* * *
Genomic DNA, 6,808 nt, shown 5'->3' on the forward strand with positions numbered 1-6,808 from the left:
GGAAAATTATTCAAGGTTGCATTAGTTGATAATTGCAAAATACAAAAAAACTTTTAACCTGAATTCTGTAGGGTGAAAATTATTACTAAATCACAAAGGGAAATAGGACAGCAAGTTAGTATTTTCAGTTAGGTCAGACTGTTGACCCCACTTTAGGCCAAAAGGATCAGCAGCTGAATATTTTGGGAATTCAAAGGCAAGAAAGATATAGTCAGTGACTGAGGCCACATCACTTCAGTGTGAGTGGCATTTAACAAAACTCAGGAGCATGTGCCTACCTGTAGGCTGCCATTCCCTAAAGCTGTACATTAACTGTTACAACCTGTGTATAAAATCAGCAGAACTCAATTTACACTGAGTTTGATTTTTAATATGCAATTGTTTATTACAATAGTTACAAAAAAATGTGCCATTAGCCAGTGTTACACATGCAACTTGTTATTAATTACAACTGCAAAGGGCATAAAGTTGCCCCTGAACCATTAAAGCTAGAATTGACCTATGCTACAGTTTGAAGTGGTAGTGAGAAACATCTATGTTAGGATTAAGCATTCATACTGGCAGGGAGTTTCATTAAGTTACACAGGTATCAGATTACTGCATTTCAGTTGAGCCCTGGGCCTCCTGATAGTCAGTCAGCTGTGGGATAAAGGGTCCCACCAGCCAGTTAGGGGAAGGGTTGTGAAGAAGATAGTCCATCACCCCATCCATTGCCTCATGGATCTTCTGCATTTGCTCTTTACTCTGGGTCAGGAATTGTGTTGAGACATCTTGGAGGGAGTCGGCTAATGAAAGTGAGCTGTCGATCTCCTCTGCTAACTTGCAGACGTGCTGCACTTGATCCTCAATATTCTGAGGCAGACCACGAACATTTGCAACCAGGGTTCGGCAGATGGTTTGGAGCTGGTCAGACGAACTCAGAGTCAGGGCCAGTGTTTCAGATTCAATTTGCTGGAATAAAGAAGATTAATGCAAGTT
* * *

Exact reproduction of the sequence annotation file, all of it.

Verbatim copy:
Genomic DNA, 6,808 nt, shown 5'->3' on the forward strand with positions numbered 1-6,808 from the left:
GGAAAATTATTCAAGGTTGCATTAGTTGATAATTGCAAAATACAAAAAAACTTTTAACCTGAATTCTGTAGGGTGAAAATTATTACTAAATCACAAAGGGAAATAGGACAGCAAGTTAGTATTTTCAGTTAGGTCAGACTGTTGACCCCACTTTAGGCCAAAAGGATCAGCAGCTGAATATTTTGGGAATTCAAAGGCAAGAAAGATATAGTCAGTGACTGAGGCCACATCACTTCAGTGTGAGTGGCATTTAACAAAACTCAGGAGCATGTGCCTACCTGTAGGCTGCCATTCCCTAAAGCTGTACATTAACTGTTACAACCTGTGTATAAAATCAGCAGAACTCAATTTACACTGAGTTTGATTTTTAATATGCAATTGTTTATTACAATAGTTACAAAAAAATGTGCCATTAGCCAGTGTTACACATGCAACTTGTTATTAATTACAACTGCAAAGGGCATAAAGTTGCCCCTGAACCATTAAAGCTAGAATTGACCTATGCTACAGTTTGAAGTGGTAGTGAGAAACATCTATGTTAGGATTAAGCATTCATACTGGCAGGGAGTTTCATTAAGTTACACAGGTATCAGATTACTGCATTTCAGTTGAGCCCTGGGCCTCCTGATAGTCAGTCAGCTGTGGGATAAAGGGTCCCACCAGCCAGTTAGGGGAAGGGTTGTGAAGAAGATAGTCCATCACCCCATCCATTGCCTCATGGATCTTCTGCATTTGCTCTTTACTCTGGGTCAGGAATTGTGTTGAGACATCTTGGAGGGAGTCGGCTAATGAAAGTGAGCTGTCGATCTCCTCTGCTAACTTGCAGACGTGCTGCACTTGATCCTCAATATTCTGAGGCAGACCACGAACATTTGCAACCAGGGTTCGGCAGATGGTTTGGAGCTGGTCAGACGAACTCAGAGTCAGGGCCAGTGTTTCAGATTCAATTTGCTGGAATAAAGAAGATTAATGCAAGTT